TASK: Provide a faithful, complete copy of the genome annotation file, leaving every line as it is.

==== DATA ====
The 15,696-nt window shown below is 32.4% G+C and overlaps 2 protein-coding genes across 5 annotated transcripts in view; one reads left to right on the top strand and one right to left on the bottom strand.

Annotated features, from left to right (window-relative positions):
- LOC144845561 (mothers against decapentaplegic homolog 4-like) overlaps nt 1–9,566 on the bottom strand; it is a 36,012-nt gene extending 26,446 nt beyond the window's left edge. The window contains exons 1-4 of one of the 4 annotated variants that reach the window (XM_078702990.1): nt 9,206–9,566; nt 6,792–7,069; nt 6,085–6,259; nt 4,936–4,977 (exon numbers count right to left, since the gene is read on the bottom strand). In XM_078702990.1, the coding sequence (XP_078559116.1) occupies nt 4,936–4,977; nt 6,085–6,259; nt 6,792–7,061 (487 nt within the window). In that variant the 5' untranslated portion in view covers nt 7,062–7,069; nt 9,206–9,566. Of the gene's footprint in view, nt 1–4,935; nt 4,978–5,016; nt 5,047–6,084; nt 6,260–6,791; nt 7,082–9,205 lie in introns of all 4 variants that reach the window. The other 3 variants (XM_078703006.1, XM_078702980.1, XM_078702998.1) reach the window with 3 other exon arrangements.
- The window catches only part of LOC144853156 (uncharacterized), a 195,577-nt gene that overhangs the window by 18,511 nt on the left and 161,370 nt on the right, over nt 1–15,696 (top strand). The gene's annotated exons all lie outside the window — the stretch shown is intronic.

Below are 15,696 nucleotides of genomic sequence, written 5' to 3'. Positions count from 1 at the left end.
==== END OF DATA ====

The 15,696-nt window shown below is 32.4% G+C and overlaps 2 protein-coding genes across 5 annotated transcripts in view; one reads left to right on the top strand and one right to left on the bottom strand.

Annotated features, from left to right (window-relative positions):
- LOC144845561 (mothers against decapentaplegic homolog 4-like) overlaps nt 1–9,566 on the bottom strand; it is a 36,012-nt gene extending 26,446 nt beyond the window's left edge. The window contains exons 1-4 of one of the 4 annotated variants that reach the window (XM_078702990.1): nt 9,206–9,566; nt 6,792–7,069; nt 6,085–6,259; nt 4,936–4,977 (exon numbers count right to left, since the gene is read on the bottom strand). In XM_078702990.1, the coding sequence (XP_078559116.1) occupies nt 4,936–4,977; nt 6,085–6,259; nt 6,792–7,061 (487 nt within the window). In that variant the 5' untranslated portion in view covers nt 7,062–7,069; nt 9,206–9,566. Of the gene's footprint in view, nt 1–4,935; nt 4,978–5,016; nt 5,047–6,084; nt 6,260–6,791; nt 7,082–9,205 lie in introns of all 4 variants that reach the window. The other 3 variants (XM_078703006.1, XM_078702980.1, XM_078702998.1) reach the window with 3 other exon arrangements.
- The window catches only part of LOC144853156 (uncharacterized), a 195,577-nt gene that overhangs the window by 18,511 nt on the left and 161,370 nt on the right, over nt 1–15,696 (top strand). The gene's annotated exons all lie outside the window — the stretch shown is intronic.

Below are 15,696 nucleotides of genomic sequence, written 5' to 3'. Positions count from 1 at the left end.